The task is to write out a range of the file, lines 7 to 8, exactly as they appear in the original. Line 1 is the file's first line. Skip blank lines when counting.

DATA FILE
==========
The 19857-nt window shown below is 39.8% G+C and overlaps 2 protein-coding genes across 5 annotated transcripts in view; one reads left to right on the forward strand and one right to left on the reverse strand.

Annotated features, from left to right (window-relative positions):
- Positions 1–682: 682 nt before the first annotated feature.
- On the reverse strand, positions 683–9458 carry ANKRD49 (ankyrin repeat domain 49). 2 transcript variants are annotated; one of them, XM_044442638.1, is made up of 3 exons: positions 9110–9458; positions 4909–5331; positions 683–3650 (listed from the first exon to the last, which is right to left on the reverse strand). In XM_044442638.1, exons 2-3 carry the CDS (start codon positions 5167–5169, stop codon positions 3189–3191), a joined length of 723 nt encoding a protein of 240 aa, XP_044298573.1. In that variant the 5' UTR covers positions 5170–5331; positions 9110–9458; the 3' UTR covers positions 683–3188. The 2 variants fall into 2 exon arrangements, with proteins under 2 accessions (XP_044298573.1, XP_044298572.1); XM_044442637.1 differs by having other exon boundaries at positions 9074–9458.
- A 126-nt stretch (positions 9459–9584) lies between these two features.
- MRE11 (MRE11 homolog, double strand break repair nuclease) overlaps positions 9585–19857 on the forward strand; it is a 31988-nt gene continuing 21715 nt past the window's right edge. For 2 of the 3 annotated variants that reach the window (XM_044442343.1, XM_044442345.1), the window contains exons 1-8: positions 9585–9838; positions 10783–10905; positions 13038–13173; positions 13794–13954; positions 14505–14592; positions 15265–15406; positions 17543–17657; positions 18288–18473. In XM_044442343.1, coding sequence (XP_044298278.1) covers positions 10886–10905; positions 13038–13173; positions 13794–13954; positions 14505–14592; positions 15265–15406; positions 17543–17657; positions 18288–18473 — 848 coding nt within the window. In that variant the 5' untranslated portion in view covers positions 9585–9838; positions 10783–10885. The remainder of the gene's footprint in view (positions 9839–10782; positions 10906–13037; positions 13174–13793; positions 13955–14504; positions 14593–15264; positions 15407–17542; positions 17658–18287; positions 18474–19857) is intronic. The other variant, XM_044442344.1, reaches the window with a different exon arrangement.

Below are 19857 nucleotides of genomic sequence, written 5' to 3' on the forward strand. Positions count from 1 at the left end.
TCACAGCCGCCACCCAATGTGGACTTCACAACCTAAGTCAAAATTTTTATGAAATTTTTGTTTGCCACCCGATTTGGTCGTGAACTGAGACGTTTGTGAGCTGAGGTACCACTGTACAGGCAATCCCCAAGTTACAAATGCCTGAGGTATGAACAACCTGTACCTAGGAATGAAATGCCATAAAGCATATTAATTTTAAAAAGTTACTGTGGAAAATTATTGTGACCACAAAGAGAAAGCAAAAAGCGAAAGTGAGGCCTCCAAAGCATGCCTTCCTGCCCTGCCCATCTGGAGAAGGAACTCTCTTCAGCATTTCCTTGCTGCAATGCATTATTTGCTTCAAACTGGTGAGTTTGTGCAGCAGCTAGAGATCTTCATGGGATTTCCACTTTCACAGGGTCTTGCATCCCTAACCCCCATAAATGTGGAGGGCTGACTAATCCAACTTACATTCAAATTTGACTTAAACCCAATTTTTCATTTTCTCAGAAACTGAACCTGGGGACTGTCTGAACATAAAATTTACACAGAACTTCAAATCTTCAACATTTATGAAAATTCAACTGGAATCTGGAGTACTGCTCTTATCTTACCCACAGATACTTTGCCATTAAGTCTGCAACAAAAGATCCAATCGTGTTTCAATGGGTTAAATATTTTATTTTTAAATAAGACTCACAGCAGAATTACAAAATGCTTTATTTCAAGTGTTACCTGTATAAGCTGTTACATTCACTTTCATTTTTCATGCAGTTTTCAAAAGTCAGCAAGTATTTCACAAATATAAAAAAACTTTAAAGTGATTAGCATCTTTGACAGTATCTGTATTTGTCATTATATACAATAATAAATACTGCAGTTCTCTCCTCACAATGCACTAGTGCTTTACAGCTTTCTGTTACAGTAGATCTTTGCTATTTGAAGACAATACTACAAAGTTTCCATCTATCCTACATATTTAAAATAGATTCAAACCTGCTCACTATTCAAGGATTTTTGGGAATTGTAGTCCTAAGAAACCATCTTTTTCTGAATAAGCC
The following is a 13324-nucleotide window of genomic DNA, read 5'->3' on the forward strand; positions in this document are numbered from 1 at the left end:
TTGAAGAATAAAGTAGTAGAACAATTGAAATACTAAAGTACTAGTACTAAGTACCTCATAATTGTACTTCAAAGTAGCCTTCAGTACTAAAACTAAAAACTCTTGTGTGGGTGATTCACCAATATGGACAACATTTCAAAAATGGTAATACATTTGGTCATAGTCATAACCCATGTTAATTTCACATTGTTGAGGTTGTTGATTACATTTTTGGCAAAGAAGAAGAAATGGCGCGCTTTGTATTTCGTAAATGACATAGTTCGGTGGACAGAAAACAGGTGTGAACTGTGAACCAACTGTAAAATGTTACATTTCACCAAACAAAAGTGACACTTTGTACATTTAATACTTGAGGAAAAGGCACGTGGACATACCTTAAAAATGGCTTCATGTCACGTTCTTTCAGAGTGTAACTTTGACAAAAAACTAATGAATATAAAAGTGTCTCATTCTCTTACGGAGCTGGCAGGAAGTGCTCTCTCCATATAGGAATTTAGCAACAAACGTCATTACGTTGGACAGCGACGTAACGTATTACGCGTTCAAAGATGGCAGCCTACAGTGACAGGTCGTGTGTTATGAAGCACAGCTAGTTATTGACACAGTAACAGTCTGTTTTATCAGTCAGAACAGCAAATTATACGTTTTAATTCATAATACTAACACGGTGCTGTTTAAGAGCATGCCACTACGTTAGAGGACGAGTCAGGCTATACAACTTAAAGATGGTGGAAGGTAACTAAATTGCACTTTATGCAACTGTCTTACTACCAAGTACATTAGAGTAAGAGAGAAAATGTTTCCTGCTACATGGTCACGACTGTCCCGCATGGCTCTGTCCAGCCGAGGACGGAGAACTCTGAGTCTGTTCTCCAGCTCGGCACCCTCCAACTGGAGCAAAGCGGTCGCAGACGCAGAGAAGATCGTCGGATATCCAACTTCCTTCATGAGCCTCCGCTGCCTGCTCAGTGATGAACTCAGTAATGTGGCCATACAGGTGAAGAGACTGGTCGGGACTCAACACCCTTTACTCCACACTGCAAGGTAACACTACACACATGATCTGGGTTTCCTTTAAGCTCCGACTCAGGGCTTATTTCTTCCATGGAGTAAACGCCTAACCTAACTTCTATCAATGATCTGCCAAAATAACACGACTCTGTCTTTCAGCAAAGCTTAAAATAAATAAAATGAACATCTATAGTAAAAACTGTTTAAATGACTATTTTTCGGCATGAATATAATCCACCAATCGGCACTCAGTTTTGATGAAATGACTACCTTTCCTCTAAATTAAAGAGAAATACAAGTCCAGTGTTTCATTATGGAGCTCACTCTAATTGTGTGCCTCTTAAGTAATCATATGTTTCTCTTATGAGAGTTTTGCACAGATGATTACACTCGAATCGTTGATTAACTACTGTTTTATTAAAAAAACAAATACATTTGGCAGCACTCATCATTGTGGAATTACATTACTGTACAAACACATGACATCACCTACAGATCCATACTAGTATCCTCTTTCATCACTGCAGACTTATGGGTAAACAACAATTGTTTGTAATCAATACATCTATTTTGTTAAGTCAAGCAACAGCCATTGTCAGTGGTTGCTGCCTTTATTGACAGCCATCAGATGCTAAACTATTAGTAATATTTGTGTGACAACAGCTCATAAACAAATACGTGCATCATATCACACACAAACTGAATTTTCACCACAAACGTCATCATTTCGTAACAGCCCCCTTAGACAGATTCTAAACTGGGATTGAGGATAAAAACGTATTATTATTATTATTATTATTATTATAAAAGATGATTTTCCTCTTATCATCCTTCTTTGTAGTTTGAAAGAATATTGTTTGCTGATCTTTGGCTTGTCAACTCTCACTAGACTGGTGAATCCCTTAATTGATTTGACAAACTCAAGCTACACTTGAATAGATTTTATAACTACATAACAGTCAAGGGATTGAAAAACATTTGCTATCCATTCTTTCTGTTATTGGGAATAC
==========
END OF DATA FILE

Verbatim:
Below are 19857 nucleotides of genomic sequence, written 5' to 3' on the forward strand. Positions count from 1 at the left end.
TCACAGCCGCCACCCAATGTGGACTTCACAACCTAAGTCAAAATTTTTATGAAATTTTTGTTTGCCACCCGATTTGGTCGTGAACTGAGACGTTTGTGAGCTGAGGTACCACTGTACAGGCAATCCCCAAGTTACAAATGCCTGAGGTATGAACAACCTGTACCTAGGAATGAAATGCCATAAAGCATATTAATTTTAAAAAGTTACTGTGGAAAATTATTGTGACCACAAAGAGAAAGCAAAAAGCGAAAGTGAGGCCTCCAAAGCATGCCTTCCTGCCCTGCCCATCTGGAGAAGGAACTCTCTTCAGCATTTCCTTGCTGCAATGCATTATTTGCTTCAAACTGGTGAGTTTGTGCAGCAGCTAGAGATCTTCATGGGATTTCCACTTTCACAGGGTCTTGCATCCCTAACCCCCATAAATGTGGAGGGCTGACTAATCCAACTTACATTCAAATTTGACTTAAACCCAATTTTTCATTTTCTCAGAAACTGAACCTGGGGACTGTCTGAACATAAAATTTACACAGAACTTCAAATCTTCAACATTTATGAAAATTCAACTGGAATCTGGAGTACTGCTCTTATCTTACCCACAGATACTTTGCCATTAAGTCTGCAACAAAAGATCCAATCGTGTTTCAATGGGTTAAATATTTTATTTTTAAATAAGACTCACAGCAGAATTACAAAATGCTTTATTTCAAGTGTTACCTGTATAAGCTGTTACATTCACTTTCATTTTTCATGCAGTTTTCAAAAGTCAGCAAGTATTTCACAAATATAAAAAAACTTTAAAGTGATTAGCATCTTTGACAGTATCTGTATTTGTCATTATATACAATAATAAATACTGCAGTTCTCTCCTCACAATGCACTAGTGCTTTACAGCTTTCTGTTACAGTAGATCTTTGCTATTTGAAGACAATACTACAAAGTTTCCATCTATCCTACATATTTAAAATAGATTCAAACCTGCTCACTATTCAAGGATTTTTGGGAATTGTAGTCCTAAGAAACCATCTTTTTCTGAATAAGCC